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Sunday, July 21

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Bears in Five

Optimism Meets Reality
by the hosts

One: Good Rex... Bad Rex... Above Average Rex?
Over the past two years Bears fans have become very familiar with what Good Rex and Bad Rex look like. But Sunday we were introduced to a new Rex, "Above Average Rex." It didn't translate into a victory in Seattle but it should translate into a small increase in Bears fans confidence in him coming home next week to face Denver. I don't want to put the cart ahead of the horse, but it amazing that Rex still has some small chance of resurrecting his Bears career. With limited options in free agency and Griese obviously not the answer, the Bears would probably have to admit it was over and pull the plug by drafting a QB early in 2008 or trading too much for an injury-prone option like Donovan McNabb. Consistent play from Grossman over the final six games could provide this team with another option. It's a stunning story and maybe it will say a lot about Rex playing better now with less pressure heaped on him. Or maybe it just says how bad of a year it's been that we're looking forward to a possible return for Rex Grossman.

Two: Who's That Wearing #32?
Did a Bears running back really break a long TD run? Who is that? Did they sign someone and we miss it? Is that Garrett Wolfe in a muscle suit? Believe it or not but Cedric Benson finally had a game that made him look like a legit NFL running back. Outside of his 45yrd TD burst on the second play from scrimmage, he averaged 4.6yrd/att over the rest of the afternoon. The rest of his afternoon somehow inexplicably consisted of only 10 more carries, but chock that up to the offensive genius that is Ron Turner (also credit him with continuing to misuse Devin Hester in a way even the color analyst could point out). Still, perhaps this is a game from which Benson can build some momentum. The final six games are just as much of an audition for him as they are for Rex. He must show something to prove that the Bears should worry more about the offensive line this offseason than bringing in some more serious competition for him. All that aside, it was at least a bright spot at a time when Bears fans are getting desperate for them.

Three: Starting at Right Tackle, Fred "Turnstile" Miller
I really think the people at the Bears personnel office should go back and check Fred's birth certificate to make sure "Patrick Kerney" isn't listed under "Father," because after Sunday I have some doubts. That was an unbelievably atrocious performance by Miller on Sunday as he got beat by Kerney for three crucial late game sacks and was also whistled for a couple of false start penalties. It's frightening to think that this unit which was not long ago considered the foundation of this team. It's now its biggest liability. Fred Miller is not the only one who has played poorly but you can find enough evidence to blame him almost single handedly for the loss Sunday. If you can't keep your composure in crunch time and aren't fast enough to keep a defensive end from consistently getting the edge on you, then it's time to step down. I am sure Rex and anyone else who lines up behind center the rest of this season would greatly appreciate the sacrifice.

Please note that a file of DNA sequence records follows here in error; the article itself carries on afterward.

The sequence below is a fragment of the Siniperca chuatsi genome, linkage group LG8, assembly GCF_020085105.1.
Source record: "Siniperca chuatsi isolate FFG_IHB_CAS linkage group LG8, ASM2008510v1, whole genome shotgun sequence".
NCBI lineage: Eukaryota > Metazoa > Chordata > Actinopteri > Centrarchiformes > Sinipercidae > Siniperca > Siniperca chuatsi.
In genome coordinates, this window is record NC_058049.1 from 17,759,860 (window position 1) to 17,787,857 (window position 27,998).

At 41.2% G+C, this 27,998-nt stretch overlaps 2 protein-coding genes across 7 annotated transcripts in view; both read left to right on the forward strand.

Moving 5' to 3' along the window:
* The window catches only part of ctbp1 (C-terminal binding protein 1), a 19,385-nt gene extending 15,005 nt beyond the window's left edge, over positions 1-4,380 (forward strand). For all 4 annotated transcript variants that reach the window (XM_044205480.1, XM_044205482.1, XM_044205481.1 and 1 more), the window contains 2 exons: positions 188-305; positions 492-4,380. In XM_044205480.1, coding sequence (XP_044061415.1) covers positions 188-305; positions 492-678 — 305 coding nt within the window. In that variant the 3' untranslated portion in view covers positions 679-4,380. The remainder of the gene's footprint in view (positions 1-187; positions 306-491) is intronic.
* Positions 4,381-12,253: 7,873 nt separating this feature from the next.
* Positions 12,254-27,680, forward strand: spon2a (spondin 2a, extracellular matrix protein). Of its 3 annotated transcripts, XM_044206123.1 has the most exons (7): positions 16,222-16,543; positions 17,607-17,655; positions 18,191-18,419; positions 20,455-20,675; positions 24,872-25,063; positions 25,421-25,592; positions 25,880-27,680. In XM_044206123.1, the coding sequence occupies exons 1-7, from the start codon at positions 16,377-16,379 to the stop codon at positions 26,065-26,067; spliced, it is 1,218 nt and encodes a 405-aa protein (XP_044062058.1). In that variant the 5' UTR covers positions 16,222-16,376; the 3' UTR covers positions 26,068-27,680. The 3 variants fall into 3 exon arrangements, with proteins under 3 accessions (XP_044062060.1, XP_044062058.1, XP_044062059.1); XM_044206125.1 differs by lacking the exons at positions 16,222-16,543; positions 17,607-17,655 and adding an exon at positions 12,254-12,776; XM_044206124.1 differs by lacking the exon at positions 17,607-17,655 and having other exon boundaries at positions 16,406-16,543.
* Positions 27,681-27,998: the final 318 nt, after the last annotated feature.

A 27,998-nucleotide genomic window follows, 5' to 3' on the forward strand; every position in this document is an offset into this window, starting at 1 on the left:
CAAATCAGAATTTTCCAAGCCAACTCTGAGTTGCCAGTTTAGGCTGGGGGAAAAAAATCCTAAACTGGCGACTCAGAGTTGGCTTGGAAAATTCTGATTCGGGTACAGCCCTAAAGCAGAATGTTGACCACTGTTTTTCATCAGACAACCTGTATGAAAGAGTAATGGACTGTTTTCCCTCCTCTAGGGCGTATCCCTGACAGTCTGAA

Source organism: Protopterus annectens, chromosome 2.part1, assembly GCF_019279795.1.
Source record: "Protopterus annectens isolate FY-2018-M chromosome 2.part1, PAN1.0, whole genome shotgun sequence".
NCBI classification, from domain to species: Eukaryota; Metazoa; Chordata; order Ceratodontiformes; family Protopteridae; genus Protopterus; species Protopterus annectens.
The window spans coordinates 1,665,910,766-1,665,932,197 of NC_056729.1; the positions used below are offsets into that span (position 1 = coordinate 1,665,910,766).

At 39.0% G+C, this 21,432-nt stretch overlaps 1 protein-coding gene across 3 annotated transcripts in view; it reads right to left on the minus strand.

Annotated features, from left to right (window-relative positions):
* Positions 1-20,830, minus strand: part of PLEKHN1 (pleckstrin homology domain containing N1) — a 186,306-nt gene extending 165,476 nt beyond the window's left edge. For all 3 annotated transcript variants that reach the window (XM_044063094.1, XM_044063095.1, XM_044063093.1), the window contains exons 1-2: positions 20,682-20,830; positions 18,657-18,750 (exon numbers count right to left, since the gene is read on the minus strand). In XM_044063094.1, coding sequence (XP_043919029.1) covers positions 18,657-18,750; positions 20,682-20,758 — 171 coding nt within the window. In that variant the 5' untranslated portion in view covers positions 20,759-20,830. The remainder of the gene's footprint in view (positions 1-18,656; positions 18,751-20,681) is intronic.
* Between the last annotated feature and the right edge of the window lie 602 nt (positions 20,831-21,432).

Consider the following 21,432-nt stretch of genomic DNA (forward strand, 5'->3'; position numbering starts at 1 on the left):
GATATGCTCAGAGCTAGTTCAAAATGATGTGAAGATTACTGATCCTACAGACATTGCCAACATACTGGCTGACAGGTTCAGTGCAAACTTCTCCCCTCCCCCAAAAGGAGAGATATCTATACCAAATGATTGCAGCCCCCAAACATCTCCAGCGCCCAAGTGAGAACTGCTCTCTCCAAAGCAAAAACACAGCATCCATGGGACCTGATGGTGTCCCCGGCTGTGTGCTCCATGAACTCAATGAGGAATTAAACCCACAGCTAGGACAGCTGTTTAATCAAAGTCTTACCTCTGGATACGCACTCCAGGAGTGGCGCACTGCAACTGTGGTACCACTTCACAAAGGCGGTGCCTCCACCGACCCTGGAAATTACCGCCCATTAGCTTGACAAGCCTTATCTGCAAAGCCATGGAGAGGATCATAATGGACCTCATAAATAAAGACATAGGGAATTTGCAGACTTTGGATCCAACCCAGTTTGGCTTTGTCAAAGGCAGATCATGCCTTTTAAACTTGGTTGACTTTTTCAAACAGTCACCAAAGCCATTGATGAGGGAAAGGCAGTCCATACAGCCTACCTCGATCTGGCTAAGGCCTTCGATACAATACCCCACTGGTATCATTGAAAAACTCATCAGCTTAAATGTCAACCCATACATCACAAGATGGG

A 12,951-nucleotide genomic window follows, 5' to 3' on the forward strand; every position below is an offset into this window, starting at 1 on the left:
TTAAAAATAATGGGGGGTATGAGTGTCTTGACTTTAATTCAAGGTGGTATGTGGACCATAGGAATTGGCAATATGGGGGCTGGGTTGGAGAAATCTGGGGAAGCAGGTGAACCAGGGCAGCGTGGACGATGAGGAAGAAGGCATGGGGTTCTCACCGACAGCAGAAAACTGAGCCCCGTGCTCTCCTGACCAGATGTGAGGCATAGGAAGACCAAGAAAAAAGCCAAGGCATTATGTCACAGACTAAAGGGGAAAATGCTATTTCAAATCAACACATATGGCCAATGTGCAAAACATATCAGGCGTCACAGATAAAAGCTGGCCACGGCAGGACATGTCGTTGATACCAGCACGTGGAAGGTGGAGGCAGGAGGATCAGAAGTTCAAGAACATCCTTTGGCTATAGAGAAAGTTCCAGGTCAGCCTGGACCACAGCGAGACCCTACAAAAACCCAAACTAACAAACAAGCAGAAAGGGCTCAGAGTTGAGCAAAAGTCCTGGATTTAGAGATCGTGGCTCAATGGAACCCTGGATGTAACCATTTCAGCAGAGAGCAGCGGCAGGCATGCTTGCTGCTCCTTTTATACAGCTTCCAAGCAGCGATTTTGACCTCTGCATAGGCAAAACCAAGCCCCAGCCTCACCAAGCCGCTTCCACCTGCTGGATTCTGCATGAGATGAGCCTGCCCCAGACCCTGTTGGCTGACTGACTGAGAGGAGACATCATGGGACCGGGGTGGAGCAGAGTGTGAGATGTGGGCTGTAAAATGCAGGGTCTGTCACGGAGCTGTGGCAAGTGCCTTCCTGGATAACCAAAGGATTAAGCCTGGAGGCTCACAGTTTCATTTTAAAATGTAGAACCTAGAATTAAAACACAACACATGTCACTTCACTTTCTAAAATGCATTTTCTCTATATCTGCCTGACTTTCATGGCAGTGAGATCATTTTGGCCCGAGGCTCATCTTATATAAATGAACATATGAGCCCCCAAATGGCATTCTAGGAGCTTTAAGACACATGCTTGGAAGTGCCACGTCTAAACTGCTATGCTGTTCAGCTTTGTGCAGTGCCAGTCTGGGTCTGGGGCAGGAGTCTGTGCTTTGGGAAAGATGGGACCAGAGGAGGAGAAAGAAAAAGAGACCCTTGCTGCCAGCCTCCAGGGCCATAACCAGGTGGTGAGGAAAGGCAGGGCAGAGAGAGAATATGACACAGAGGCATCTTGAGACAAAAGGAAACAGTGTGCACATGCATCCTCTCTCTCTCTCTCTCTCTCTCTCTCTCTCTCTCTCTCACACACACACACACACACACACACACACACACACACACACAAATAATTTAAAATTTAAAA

Four: Adam "I Can't Tackle" Archuleta
Most useless stat thrown out during Sunday's broadcast: Adam Archuleta is the only safety in the NFL with at least one sack every year since 2000. The problem is that sack was the only good hit Archuleta made all day and he came unblocked at a quarterback, apparently the only position on the field unathletic enough to not be able to avoid him. This has to go down as one of the worst personnel moves made during the Jerry Angelo era, and this man once wasted a first round pick on Michael Haynes. (Who, you might ask? My point exactly.) If Archuleta doesn't see more of the bench than the playing field down the stretch then I think Bears fans have the right to march on Hallas Hall. You'd think his ankles would be broken after the move Mo Morris put on him, but with our luck he'll be the only Bears defensive player who doesn't get hurt for the rest of the year.